In addition, the AHCA penalty, which is based on a plan’s premium, would likely have a greater impact on older people, whose premiums are relatively higher, and those with lower incomes, said Sara Collins, a vice president at the Commonwealth Fund, who authored an analysis of the impact of the penalties.

See the original article Here.

Source:

Andrews M. (2017 May 23). GOP's health bill could undercut some coverage in job-based insurance[Web blog post]. Retrieved from address http://khn.org/news/gops-health-bill-could-undercut-some-coverage-in-job-based-insurance/


HSAs on the Rise, but Employees Need to Know More About Them

Are your employees aware of the many benefits and features associated with HSAs? Check out this great article by Marlene Y. Satter from Benefits Pro on why it is important employees are knowledgeable about HSAs, so they can prepare for their health care expenses while planning for retirement.

According to Fidelity Investments, health savings accounts — and the assets within them — are rising quickly, as both employers and employees try to find ways to pay for health care. Still, a number of the features of HSAs are still underutilized.

While Fidelity says that assets in its HSAs rose 50 percent in the past year, now topping $2 billion, and the number of individual account holders rose 46 percent during the same period to 657,000, it points out more work still needs to be done on showing employees the advantages of such accounts.

Since it’s estimated that couples retiring today could need $260,000 — perhaps even more — to cover their health care costs during retirement, the need for a way to save just for health care expenses, aside from other retirement expenses, is becoming more urgent.

HSAs offer a tax-advantaged way to set aside more money than a retirement account alone provides — and people who have both tend to save more overall, with 2016 statistics indicating that people who had both defined contribution and HSA accounts saved on average 10.7 percent of their annual income in the retirement account. Those with just a DC account saved on average 8.2 percent in it.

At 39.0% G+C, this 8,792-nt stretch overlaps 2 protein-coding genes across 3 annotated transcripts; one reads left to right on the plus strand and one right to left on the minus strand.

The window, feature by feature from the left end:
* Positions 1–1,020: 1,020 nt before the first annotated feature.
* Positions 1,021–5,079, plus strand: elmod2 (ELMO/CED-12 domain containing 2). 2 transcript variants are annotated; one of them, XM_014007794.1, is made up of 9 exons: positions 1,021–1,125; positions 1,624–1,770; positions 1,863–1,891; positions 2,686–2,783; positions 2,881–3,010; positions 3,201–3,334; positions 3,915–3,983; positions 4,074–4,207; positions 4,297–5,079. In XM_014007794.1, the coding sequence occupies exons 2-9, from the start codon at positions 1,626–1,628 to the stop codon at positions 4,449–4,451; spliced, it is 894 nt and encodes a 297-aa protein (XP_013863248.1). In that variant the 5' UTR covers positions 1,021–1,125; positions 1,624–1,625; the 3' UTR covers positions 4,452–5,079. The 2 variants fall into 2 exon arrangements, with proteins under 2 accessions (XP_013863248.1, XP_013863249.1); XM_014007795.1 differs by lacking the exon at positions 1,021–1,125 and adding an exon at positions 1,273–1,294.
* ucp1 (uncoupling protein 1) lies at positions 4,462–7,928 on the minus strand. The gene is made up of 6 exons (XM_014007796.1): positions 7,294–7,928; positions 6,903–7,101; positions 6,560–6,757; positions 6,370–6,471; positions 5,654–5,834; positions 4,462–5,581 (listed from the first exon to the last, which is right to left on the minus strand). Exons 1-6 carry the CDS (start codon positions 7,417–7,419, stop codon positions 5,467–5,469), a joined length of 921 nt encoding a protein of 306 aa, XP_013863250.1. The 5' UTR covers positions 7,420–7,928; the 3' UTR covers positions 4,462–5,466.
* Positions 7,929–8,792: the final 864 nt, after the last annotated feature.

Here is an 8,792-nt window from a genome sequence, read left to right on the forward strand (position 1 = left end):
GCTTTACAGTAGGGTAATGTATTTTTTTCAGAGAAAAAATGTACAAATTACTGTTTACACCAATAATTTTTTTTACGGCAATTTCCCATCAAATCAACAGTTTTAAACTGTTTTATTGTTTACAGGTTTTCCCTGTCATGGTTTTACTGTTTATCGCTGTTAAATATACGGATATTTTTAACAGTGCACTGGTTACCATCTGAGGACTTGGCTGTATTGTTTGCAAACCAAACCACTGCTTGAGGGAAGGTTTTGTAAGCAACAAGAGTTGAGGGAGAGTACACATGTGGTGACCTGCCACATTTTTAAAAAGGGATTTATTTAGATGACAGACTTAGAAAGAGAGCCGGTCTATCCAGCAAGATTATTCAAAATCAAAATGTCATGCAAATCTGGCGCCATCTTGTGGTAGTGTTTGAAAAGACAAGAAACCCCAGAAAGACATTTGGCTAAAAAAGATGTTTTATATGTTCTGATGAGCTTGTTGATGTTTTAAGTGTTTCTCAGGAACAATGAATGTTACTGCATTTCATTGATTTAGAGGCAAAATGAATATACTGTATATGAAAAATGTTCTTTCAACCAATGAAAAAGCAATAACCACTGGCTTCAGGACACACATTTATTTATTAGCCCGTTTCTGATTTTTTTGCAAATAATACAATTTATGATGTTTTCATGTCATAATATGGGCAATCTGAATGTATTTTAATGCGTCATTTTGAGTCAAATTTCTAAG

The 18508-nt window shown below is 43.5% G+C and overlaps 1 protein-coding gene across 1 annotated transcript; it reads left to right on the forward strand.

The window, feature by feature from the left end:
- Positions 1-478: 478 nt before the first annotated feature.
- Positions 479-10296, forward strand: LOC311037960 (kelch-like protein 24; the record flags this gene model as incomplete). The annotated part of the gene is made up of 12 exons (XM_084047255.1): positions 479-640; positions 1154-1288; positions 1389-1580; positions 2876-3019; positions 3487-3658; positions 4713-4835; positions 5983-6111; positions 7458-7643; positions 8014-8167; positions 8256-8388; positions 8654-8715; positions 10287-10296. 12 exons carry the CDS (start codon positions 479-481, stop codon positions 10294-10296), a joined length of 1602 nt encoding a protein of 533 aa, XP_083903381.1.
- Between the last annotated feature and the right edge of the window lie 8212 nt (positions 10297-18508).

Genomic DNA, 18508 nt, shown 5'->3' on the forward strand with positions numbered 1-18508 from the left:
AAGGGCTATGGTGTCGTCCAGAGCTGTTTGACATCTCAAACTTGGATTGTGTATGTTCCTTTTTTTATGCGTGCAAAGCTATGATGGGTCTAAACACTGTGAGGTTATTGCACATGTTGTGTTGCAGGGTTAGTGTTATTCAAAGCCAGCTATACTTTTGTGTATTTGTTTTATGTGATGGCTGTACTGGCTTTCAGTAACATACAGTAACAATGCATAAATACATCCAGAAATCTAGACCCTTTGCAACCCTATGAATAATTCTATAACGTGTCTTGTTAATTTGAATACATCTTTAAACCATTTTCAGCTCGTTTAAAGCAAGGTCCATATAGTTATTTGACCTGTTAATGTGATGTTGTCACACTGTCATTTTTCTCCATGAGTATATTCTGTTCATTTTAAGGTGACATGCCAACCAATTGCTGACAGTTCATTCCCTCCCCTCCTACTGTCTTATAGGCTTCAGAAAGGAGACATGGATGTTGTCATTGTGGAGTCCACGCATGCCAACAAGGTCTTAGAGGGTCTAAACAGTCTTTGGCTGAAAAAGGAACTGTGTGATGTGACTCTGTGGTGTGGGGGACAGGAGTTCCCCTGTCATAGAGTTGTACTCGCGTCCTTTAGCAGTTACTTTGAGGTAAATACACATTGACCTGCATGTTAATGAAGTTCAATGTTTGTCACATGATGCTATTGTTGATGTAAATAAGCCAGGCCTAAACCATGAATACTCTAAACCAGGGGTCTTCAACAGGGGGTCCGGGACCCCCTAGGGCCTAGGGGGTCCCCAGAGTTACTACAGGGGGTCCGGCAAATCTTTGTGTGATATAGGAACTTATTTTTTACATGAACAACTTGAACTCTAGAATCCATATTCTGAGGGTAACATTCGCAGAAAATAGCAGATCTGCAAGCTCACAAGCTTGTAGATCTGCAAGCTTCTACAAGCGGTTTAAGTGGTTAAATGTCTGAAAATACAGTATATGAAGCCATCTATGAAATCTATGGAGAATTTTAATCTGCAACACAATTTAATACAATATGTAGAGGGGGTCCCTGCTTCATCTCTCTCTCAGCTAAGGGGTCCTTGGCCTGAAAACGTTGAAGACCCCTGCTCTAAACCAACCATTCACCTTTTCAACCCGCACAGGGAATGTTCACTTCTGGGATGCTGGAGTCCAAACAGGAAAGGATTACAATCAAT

People are mostly satisfied with HSAs — 80 percent say they are, while 76 percent are satisfied with the ease of using it HSA for medical expenses, 77 percent with the quality of their health care coverage and 77 percent with how the plan helps them manage their health care costs.

But that doesn’t mean they’ve got all the ins and outs figured out yet; 39 percent mistakenly believe that they’ll lose unspent HSA contributions at the end of the year. Yet unlike contributions to health flexible spending accounts (FSA), unspent contributions to HSAs roll over from year to year.

Still, employees are learning that HSAs can provide them a means of saving that’s not restricted to cash. While it’s still not common, more people are putting HSA money into investments that can then grow toward covering longer-term health expenses, but employers, says Fidelity, can do more to educate workers on such an option. Nationally, only 15 percent of all HSA assets are invested outside of cash.

See the original article Here.

Source:

Satter M. (2017 May 26). HSAs on the rise, but employees need to know more about them [Web blog post]. Retrieved from address http://www.benefitspro.com/2017/05/26/hsas-on-the-rise-but-employees-need-to-know-more-a?ref=hp-news


Employees Look to Employers for Financial Stability

Do your employees depend on their pay and benefits for their financial security? Find out in this great article by Nick Otto from Employee Benefit News on what employees depend on from their employers to support their financial well-being.

As the American dream of financial security continues to slip out of reach for many U.S. workers, employers — seen as trusted partners by employees — will need to step up to restore faith in retirement readiness.

Only 22% of individuals described themselves as feeling financially secure, Prudential says in its new research paper, and there is growing acceptance among employers that there is significant value in improving employees’ financial wellness.

Aspirations are modest, says Clint Key, a research officer in financial security and mobility at The Pew Charitable Trusts. Between economic mobility or financial stability, an overwhelming 92% of workers say they want stability.

“Four in 10 don’t have the resources to pay for a $2,000 expense,” he said Tuesday, at a joint financial wellness roundtable sponsored by Prudential Financial and the Aspen Institute in Washington, D.C. More alarmingly, employees don’t have the income to last a month if they were to lose their job.

Still, Key adds, it isn’t so much the number of dollars in the bank, but the peace of minds that savings buy them.

And employers are feeling the repercussions of the growing stressors in the workplace.

“People who are stressed about finances are five times more likely to take time off from work to deal with personal finances,” added Diane Winland, a manager with PricewaterhouseCoopers. “Three to four hours every week go to handling personal finances, and these employees are more likely to call out sick from work.”

The security levers once in place, such as home equity, are going away and it’s becoming much more difficult for workers to handle a financial emergency, she added.

The good news, however, is employers get it, she said. “They understand employee financial wellness is tied to the bottom line and it behooves them to invest in their employees,” said Winland. “The conundrum is how to deploy and what to deploy in their programs. Is it counseling? Coaching? Is it a new snazzy app that comes out. The key is there is no silver bullet.”

So, what is there to do?